(48 Total References)
Now: In 2005, the head of ...
Now: In 2005, the head of Ethiopia's Environmental Protection Agency, Dr Tewolde Berhan, endorses organic farming as the sustainable, practical way to feed the world, "In a harsh-climate and a largely agricultural economy we need to rediscover an approach to agriculture which supports long-term food security and protects soil fertility.
- Tewolde Berhan, chief of ...
- Tewolde Berhan, chief of Ethiopia's Environment Agency
Ethiopia, the poster-boy of poverty and famine is shifting its agriculture to farming systems based around organic methods. ,I believe that organic farming is the way forward for developing countries', Dr Tewolde Berhan, Head of Ethiopia's Environment Protection Agency.
Tewolde Berhan was born in 1940, graduated in 1963 from the University of Addis Ababa and took a doctorate from the University of Wales in 1969.
He went back to the University of Addis Ababa and was Dean of the Faculty of Science from 1974-78.
From 1978-83 he was keeper of the National Herbarium, from 1983-91 President of Asmara University and from 1991-94 Director of the Ethiopian Conservation Strategy Secretariat.
Since 1995 he has been General Manager of the Environmental Protection Authority of Ethiopia, which is effectively Ethiopia's Ministry of the Environment.
During the 1990s Tewolde
put much of his
energy into the negotiations at the various biodiversity related fora, especially the Convention on Biological Diversity (CBD) and the Food and Agriculture Organisation (FAO).
In this time he
built up a strong group of well prepared African negotiators who began to take the lead in the G77 and China group.
This effectively began to change the geo-political balance of power in the negotiations: Africa came out with united, strong, progressive positions (such as no patents on living materials and the recognition of community rights).
This influenced and strengthened the G77 and China's negotiating positions.
was instrumental in securing recommendations from the OAU encouraging African countries to develop and implement community rights, a common position on Trade-Related Aspects of Intellectual Property Rights (TRIPs), and a clear stance against patents on life.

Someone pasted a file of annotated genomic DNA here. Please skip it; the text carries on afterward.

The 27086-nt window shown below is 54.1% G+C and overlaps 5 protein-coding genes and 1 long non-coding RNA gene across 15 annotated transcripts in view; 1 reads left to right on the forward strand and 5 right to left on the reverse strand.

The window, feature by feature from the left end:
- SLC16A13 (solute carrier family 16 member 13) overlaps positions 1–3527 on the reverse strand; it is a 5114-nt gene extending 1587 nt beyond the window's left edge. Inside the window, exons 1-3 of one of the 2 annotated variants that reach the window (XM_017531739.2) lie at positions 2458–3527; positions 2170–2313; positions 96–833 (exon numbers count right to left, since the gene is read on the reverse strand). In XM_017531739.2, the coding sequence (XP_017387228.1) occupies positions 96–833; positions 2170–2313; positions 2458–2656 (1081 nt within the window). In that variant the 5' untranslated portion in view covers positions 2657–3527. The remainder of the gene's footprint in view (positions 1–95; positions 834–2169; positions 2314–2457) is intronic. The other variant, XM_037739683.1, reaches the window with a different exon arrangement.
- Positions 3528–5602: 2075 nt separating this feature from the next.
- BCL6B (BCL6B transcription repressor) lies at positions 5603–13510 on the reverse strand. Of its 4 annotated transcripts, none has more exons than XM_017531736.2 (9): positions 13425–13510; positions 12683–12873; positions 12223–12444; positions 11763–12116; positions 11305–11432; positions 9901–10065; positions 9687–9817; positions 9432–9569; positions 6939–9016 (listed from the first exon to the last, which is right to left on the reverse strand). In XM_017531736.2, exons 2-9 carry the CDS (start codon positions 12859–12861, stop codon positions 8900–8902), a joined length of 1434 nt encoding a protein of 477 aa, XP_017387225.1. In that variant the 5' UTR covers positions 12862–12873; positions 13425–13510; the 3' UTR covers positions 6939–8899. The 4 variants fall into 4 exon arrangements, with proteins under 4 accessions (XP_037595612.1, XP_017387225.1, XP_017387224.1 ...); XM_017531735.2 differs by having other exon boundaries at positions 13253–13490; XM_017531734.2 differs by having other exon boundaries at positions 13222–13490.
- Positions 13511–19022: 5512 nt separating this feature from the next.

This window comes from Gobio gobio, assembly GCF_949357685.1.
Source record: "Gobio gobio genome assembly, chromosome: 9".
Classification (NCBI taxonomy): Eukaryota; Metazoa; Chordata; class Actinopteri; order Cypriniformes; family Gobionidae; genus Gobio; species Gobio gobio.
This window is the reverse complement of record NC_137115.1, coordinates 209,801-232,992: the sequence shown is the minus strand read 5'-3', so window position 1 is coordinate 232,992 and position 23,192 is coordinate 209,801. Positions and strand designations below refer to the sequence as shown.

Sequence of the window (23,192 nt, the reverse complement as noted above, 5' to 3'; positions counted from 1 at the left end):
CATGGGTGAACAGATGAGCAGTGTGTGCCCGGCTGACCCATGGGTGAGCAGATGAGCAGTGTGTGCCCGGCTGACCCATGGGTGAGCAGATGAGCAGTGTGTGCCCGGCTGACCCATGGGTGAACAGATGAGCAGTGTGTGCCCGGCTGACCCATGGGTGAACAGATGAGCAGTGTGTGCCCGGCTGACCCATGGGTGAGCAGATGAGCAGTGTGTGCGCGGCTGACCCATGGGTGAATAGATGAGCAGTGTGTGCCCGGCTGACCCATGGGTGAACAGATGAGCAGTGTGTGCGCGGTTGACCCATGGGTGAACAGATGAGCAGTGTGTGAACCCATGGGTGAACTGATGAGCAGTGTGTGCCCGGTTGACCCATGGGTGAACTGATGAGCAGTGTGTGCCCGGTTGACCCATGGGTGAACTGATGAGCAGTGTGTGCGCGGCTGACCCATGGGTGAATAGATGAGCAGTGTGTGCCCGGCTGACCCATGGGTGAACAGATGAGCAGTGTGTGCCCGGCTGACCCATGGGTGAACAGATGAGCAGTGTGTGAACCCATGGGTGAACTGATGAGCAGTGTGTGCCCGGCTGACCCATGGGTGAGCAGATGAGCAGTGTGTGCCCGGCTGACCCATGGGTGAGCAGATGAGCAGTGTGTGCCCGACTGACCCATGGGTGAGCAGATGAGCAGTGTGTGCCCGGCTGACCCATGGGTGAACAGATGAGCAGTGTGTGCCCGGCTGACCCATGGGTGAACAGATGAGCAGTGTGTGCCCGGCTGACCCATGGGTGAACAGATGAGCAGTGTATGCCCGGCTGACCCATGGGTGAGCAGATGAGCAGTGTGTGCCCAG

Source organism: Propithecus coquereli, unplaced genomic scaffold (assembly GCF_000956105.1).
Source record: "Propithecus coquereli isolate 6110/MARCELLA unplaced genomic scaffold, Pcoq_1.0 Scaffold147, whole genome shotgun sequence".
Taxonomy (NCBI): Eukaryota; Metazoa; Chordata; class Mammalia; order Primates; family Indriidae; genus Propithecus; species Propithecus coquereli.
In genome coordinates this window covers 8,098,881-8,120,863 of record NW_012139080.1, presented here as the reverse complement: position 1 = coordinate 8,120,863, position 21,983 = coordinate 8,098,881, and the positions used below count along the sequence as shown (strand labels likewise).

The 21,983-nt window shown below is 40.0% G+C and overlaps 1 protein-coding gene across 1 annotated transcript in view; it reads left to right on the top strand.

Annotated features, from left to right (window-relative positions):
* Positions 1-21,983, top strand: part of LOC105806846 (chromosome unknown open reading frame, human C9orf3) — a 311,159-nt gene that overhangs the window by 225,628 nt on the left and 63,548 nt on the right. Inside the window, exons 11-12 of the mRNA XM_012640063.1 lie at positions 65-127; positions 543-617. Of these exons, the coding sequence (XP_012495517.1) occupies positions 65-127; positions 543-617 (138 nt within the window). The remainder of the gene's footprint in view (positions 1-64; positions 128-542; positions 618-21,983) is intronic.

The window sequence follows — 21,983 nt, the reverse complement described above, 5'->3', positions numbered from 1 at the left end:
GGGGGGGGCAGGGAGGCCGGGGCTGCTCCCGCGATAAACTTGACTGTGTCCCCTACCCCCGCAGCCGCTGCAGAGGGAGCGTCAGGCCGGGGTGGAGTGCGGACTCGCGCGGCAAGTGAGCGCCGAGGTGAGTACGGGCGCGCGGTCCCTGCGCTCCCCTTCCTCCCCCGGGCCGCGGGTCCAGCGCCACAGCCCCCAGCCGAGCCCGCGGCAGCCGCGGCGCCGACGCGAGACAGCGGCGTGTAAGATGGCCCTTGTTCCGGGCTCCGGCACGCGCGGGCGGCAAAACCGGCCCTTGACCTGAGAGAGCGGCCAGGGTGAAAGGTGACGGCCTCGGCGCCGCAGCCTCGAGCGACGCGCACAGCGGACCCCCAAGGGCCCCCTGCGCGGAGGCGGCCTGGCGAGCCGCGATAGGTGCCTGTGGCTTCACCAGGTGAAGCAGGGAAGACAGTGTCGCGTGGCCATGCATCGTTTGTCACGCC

also guided the drafting of the OAU model legislation for community rights, which is now used as the common basis for all African countries.
At the 1999 biosafety negotiations in Cartagena, Colombia, Tewolde was the spokesperson for the majority of the G77 countries, called The Like-Minded Group.
These negotiations ended in a deadlock, but reached a successful conclusion in Montreal in January 2000.
Tewolde's leadership of the Like-Minded Group
in the negotiations played a key role in achieving an outcome - against strong USA and EU opposition - that protects biosafety and biodiversity and respects traditional and community rights in developing countries.
Biosafety negotiations - flashbacks Third World Network
"Tewolde Berhan G Egziabher, the spokesperson of the Like-Minded Group (Group of 77 & China) at the Montreal and Cartagena talks and who has been involved in the biodiversity negotiations since the Nairobi Conference in 1991, reflects on his experience as a negotiator from the Third World at the biosafety talks."
OFA Organic Update Sept 2005
Tewolde Berhan, head of the Environmental Protection Authority of Ethiopia, believes that organic farming is the solution to Africa's famine.
Farmers implementing simple organic soil amending techniques are witnessing higher yields without the chemicals or the cost.
According to Berhan
, "When well managed, and as fertility builds over years, organic agriculture isn't inferior in yield.